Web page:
A natural consideration is then to look for the possibility of integrating CS and MF. However, a direct application on the decoupling of is impossible, because intrinsically possesses 2D structure. Nevertheless, it is known from (10) that always approximates , say, , and hence, , whenever exists, approximates the observation . In viewing that is decoupled, it can then naturally be expected that is decoupled, too. Thus, we can expect that under certain conditions, some types of approximations of can be decoupled, so as to bring an complexity.
This is why we would like to approximate the observation, and in the following, we will introduce the details on how to construct and what constraints an appropriate approximation observation.
IiiB How to construct an admissible approximated observation
Fig. 1 draws the main relations between CSSAR observation and MF reconstructions. It can be seen that whenever the imaging procedure is accurate enough, can be viewed as an admissible substitute of . This provides a general principle of how the observation can be remodeled and approximated by any high precision imaging (or reconstruction) procedure. We formalize this principle further as
(11) 
where is any generalized right inverse of , and is any a high precision imaging procedure. We call henceforth an approximated observation.
However, since there are many well known imaging procedures that provided various tradeoffs on imaging accuracy and complexity. We need therefore further to define the extent of accuracy and identify the constraints under the CSSAR framework. To see this, let us compare the exact observation model and the approximated observation model
(12) 
It can be seen that by using approximated observation, other than reconstruct , we actually reconstruct instead, which is assumed to be an approximation of , when it obeys to the following relation
(13) 
where denotes the Hadamard product, denote the phase error while is the error for side lobe, or more severely, the artifacts from unfocusing. Formally, when (13) holds, there exists an acceptable solution with the approximated observation model. However, to find it under CS, we should further emphasis on a better focusing ability of .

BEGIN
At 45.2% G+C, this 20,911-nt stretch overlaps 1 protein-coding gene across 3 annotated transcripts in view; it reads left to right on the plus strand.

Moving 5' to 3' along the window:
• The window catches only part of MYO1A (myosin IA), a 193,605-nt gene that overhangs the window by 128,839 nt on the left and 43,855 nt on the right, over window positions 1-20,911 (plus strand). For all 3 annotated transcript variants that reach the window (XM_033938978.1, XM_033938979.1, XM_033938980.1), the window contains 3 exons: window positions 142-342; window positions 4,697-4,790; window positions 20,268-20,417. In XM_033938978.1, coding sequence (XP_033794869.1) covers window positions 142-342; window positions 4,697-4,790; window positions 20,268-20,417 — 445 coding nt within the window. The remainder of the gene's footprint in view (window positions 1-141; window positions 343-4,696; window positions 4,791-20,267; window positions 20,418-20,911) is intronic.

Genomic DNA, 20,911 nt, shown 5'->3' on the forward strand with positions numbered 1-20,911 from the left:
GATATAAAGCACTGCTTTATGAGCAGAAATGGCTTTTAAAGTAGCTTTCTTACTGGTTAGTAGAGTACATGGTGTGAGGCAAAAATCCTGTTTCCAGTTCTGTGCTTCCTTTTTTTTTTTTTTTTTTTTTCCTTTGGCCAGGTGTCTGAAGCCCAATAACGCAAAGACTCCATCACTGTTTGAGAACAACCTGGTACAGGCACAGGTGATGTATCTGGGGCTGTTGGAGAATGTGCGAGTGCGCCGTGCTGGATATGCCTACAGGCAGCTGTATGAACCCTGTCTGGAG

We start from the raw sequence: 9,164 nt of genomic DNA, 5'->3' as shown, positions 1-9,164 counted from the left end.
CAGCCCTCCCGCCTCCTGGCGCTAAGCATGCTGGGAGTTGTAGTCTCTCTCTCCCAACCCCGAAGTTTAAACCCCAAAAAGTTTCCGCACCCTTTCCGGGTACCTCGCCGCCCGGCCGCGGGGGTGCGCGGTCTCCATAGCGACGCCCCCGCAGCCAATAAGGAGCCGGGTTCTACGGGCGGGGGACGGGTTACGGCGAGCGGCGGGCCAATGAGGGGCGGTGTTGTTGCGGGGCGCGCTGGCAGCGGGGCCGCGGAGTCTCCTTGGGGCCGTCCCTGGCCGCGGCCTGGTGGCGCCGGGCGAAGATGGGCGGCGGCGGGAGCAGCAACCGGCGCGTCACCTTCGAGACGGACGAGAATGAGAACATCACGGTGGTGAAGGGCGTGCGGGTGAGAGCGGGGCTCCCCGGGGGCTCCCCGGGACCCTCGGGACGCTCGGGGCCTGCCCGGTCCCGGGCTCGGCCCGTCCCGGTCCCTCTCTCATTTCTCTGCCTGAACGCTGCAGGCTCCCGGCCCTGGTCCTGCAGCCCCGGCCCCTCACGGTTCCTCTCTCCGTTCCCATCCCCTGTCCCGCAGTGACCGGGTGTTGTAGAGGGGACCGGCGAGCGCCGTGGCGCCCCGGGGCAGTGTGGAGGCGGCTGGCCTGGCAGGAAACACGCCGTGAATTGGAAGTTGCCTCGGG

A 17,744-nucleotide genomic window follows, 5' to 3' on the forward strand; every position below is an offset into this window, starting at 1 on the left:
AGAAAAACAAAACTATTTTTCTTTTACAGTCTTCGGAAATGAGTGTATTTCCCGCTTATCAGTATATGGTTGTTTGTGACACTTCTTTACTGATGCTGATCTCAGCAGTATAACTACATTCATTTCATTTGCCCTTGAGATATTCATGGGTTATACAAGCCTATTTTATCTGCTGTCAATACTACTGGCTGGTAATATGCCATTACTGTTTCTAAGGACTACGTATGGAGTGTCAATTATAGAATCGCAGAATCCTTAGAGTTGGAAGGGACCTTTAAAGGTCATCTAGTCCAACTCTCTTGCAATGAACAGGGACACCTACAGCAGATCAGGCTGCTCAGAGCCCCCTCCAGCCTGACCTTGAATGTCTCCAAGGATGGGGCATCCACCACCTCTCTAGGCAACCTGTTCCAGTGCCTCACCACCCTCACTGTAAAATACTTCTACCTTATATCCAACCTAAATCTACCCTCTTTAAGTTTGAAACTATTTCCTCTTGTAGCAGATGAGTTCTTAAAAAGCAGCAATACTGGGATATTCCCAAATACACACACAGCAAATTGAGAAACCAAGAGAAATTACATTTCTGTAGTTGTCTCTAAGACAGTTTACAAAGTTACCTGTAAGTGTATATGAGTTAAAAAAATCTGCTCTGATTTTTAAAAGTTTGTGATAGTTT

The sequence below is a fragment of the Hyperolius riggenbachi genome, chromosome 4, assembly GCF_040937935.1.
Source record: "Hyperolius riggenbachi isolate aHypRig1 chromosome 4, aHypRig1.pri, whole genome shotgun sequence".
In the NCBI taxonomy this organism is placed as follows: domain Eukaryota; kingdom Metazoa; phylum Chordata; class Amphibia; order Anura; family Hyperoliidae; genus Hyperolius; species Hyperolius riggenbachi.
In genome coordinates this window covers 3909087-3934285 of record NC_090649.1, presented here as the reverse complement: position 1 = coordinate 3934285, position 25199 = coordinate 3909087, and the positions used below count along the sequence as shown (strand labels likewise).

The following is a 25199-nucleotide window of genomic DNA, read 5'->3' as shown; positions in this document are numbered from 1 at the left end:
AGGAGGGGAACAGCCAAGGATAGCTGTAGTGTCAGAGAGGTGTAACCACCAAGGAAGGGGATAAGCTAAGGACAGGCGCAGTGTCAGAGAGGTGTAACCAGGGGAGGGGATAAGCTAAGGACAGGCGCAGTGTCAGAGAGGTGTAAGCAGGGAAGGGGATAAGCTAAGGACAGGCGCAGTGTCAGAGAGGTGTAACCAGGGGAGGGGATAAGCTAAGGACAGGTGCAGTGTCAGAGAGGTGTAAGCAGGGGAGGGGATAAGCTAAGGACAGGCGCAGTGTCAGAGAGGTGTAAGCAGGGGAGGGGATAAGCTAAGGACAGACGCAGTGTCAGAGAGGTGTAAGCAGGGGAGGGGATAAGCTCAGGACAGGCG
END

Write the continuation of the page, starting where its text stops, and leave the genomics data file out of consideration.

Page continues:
As we know, a key parameter in CSSAR, different from traditional SAR, is the sampling rate which measures how a SAR system benefits from CS. The least amount of samples to ensure the reconstruction is incoherently determined by the sparsity of scene , usually irrelevant of the distribution and phases of targets in the scene. Thus, the difference of the sparsity between and determines when and how much the additional measurements does the approximated observation based CSSAR methods need. It can be immediately seen from (13) that the difference is uniquely characterized via . That is to say, whenever the side lobes reconstructed from is low enough, can be ignored, then and can keep the same sparsity. In this situation, the required least sampling rate of the approximated observation model equals to the original model. In turn, to prevent the approximated observation based CSSAR method from demanding more samples, the side lobe should be as low as possible, or equivalently to say, a well focusing capacity should be a criterion to determine whether a specific focusing method can be used to construct the approximated observation.
The above discussions tell a fact that the construction of the approximated observation is quite reflexible, which can be acquired straightforwardly based on well established algorithms with additional requirement on the focusing ability. In the next subsection, we present a concrete example using RangeDoppleralgorithm (RDA)[23] to show how an admissible approximated observation can be simply constructed based on this principle.
IiiC A concrete example